• About SNS

    The Scuola Normale Superiore is a public institute for higher education that in its two centuries of life has earned itself a special place, both in Italy and abroad, a place characterised by merit, talent and scientific rigour. Two types of course are available: the undergraduate course and the PhD course.The teaching activity is distributed among four academic structures: the Faculty of Humanities, the Faculty of Sciences, placed in Pisa; the Department of political and social sciences and the Ciampi Institute, located in Florence.  

  • Admission

    The evaluation for entrance to the first year of the undergraduate course does not include the high school leaving certificate, and the bachelor's degree is not taken into consideration in the entrance examination for the fourth year course. For each PhD course, candidates’ level of competence, talent, motivations and aptitudes to scientific research will be assessed on the basis of their qualifications and research project and an interview.

  • Academics

    The Scuola Normale Superiore offers two types of course: the undergraduate course, leading to first and second level university degrees, and the PhD course, the international equivalent of the Italian Dottorato di ricerca.The teaching and research activity is distributed among three academic structures: the Faculty of Humanities, the Faculty of  Sciences, and the Department of Political and Social Sciences.The first two academic structures, housed at the Pisa site, organize courses for both the  undergraduate course and the PhD course. The Department of Political and Social Sciences, situated in Palazzo Strozzi in Florence, deals only with the PhD course.

  • Research

    A highly qualifying feature of the Normale way is the strong link between teaching and research that is a characteristic of both the undergraduate and the graduate programmes of the Scuola. The research structures of the two Faculties welcome students with a relevant study interest, enabling them to collaborate in a mature way with the activities of the researchers.

  • International

    The Scuola Normale is an institute of a decidedly international nature. Examinations for admission to the undergraduate degree course and for the PhD course are open to all citizens worldwide. A certain number of places on the PhD course are reserved for students from other countries. During the pre laurea and  post lauream teaching courses, study and research programmes are made available at overseas universities and research centres with which the Scuola forms an intense network of collaboration.  The doctorate course in particular is taught in a veritable graduate school in line with the highest international standards. 

The period following Italian unification

Newly unified Italy extended the legislative system and administration of the Kingdom of Savoy to the entire nation, including the field of education. For more than sixty years Italian schools were regulated by the 1859 Casati Law, which was originally written for the Piedmont and Lombard areas. This centralized model allowed private instruction, but reserved the “right of the State to carry out university instruction” and to “oversee” all aspects of schools at every level.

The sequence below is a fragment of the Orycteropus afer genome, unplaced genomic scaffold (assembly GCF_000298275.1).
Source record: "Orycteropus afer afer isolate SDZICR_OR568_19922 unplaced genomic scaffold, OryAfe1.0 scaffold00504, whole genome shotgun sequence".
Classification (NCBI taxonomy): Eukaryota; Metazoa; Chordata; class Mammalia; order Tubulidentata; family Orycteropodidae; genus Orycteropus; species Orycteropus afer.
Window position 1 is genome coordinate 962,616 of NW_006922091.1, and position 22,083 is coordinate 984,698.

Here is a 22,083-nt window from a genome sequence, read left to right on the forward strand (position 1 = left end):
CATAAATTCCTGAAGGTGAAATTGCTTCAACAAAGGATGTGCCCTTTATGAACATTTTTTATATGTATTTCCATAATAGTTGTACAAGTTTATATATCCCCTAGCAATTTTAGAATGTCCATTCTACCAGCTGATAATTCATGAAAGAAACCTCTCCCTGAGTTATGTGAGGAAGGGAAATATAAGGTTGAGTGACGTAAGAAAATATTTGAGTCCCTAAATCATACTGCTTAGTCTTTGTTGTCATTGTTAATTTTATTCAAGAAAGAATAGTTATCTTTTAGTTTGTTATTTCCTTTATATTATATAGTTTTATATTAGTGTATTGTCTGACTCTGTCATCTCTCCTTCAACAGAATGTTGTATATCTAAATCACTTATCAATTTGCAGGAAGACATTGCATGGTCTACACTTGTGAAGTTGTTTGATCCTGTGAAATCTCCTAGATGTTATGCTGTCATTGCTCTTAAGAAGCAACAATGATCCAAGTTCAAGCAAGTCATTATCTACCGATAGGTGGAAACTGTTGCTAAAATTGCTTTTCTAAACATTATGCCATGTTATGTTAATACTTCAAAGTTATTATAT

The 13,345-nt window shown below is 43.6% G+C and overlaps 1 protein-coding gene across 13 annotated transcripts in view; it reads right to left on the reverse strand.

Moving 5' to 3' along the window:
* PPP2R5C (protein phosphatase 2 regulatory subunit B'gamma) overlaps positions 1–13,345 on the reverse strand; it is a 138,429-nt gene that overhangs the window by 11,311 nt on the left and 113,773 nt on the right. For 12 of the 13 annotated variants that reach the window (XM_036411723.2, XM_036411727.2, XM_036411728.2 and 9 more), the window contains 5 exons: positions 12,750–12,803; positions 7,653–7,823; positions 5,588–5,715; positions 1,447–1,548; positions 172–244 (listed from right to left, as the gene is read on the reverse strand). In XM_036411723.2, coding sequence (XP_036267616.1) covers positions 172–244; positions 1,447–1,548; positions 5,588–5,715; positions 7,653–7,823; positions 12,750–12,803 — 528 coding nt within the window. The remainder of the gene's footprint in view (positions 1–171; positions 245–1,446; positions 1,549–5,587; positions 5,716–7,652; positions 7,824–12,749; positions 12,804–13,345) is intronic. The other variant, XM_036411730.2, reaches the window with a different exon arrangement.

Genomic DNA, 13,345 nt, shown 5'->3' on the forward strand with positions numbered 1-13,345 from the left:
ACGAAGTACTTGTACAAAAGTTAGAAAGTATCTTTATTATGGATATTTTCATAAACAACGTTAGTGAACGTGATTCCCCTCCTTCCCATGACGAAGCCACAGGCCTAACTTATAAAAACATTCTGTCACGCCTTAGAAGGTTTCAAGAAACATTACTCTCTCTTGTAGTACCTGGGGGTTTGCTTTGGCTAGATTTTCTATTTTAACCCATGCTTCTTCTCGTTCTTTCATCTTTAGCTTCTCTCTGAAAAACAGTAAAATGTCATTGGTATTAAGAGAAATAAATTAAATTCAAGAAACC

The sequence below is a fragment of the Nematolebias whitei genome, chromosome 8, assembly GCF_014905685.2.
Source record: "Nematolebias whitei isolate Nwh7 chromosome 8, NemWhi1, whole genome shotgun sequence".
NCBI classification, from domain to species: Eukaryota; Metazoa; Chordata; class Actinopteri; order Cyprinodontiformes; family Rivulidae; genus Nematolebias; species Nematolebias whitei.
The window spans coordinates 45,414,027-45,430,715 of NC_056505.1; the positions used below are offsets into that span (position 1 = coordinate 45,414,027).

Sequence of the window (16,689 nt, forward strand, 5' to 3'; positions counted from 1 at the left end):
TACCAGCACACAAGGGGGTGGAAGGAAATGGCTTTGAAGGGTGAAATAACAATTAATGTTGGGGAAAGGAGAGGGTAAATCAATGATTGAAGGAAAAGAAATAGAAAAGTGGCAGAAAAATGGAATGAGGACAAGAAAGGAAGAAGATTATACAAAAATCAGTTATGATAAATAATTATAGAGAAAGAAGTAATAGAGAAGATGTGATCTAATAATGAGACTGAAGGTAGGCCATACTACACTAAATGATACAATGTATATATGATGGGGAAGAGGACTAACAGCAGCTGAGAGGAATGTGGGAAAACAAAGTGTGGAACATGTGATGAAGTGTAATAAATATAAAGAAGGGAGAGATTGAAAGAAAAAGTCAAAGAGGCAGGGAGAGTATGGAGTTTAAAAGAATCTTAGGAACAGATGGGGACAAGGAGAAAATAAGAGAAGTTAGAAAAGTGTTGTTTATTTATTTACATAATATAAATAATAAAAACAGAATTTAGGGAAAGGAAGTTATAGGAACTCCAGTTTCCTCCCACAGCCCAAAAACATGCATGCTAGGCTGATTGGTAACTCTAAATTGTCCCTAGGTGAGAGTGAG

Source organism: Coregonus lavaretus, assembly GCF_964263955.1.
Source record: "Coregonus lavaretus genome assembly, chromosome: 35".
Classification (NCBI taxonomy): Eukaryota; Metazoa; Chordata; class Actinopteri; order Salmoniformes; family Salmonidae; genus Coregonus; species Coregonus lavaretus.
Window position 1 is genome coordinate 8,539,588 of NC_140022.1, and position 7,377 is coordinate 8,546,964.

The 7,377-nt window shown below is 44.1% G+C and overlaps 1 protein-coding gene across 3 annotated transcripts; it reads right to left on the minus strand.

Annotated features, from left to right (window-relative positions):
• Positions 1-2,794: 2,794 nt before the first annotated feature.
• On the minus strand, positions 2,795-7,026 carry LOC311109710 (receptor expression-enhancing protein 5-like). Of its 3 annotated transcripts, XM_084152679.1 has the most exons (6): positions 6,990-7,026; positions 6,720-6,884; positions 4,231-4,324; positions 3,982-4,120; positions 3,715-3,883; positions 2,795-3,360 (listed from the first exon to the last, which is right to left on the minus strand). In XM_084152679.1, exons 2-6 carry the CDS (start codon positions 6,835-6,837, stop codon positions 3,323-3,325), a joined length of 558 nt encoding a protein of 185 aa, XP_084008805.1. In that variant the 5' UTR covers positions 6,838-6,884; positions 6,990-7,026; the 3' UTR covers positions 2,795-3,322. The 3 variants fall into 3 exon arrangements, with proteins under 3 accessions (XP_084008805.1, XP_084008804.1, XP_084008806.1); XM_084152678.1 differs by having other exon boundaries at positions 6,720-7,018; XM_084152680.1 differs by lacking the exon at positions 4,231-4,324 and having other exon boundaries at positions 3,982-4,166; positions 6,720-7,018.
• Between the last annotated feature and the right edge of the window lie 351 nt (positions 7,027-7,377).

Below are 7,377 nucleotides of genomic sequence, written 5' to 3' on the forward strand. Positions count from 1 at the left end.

The provisional Tuscan government (1859-60) nevertheless tried to safeguard the more illustrious local traditions, such as the Scuola Normale. After a long debate in the Senate and the press concerning the appropriateness of such an anomalous and unique institution, the “Scuola Normale of the Kingdom of Italy” was formally established in 1862.

Various proposals were submitted to Parliament to set up additional “normal schools for secondary instruction” (proposed by De Sanctis), or to transform and strengthen the Scuola Normale of Pisa (proposed by Matteucci). But the newly unified state was so busy providing financial assistance to public works deemed more urgent that it only approved a decree on August 17, 1862, which modified some aspects of the regulation of the Scuola Normale in order to allow it to continue functioning as the Scuola Normale of Italy.

The Matteucci Regulations of 1862 introduced the “new” Scuola Normale into the educational system. While formally maintaining the continuity of the institution under the Grand Duchy, all religious practices were eliminated, bringing it into line with the secular trend of Italian politics.

In 1863 the curriculum was defined more precisely and the years of study raised from three to four. The executive Council was divided into the two “sections” of literature/philosophy and physics/mathematics, each formed of its own instructors and headed by a “Director of Studies”. This tradition persists in the current division of the Scuola Normale into two “Classi” or Faculties.

On a policy level, the role of the “President” of the Council was defined; his duty was to oversee the moral, scholastic and financial matters of the Scuola Normale. On an organizational level, the Superintendent-Steward's role became important; he organized the various services and human and financial resources, and he had disciplinary powers over the students.

Minister Coppino made the next changes in 1877. His most notable innovations were creating equality between the academic sections by opening the boarding school to students enrolled in the sciences section and simplifying the “Regulation of Studies and Exams”.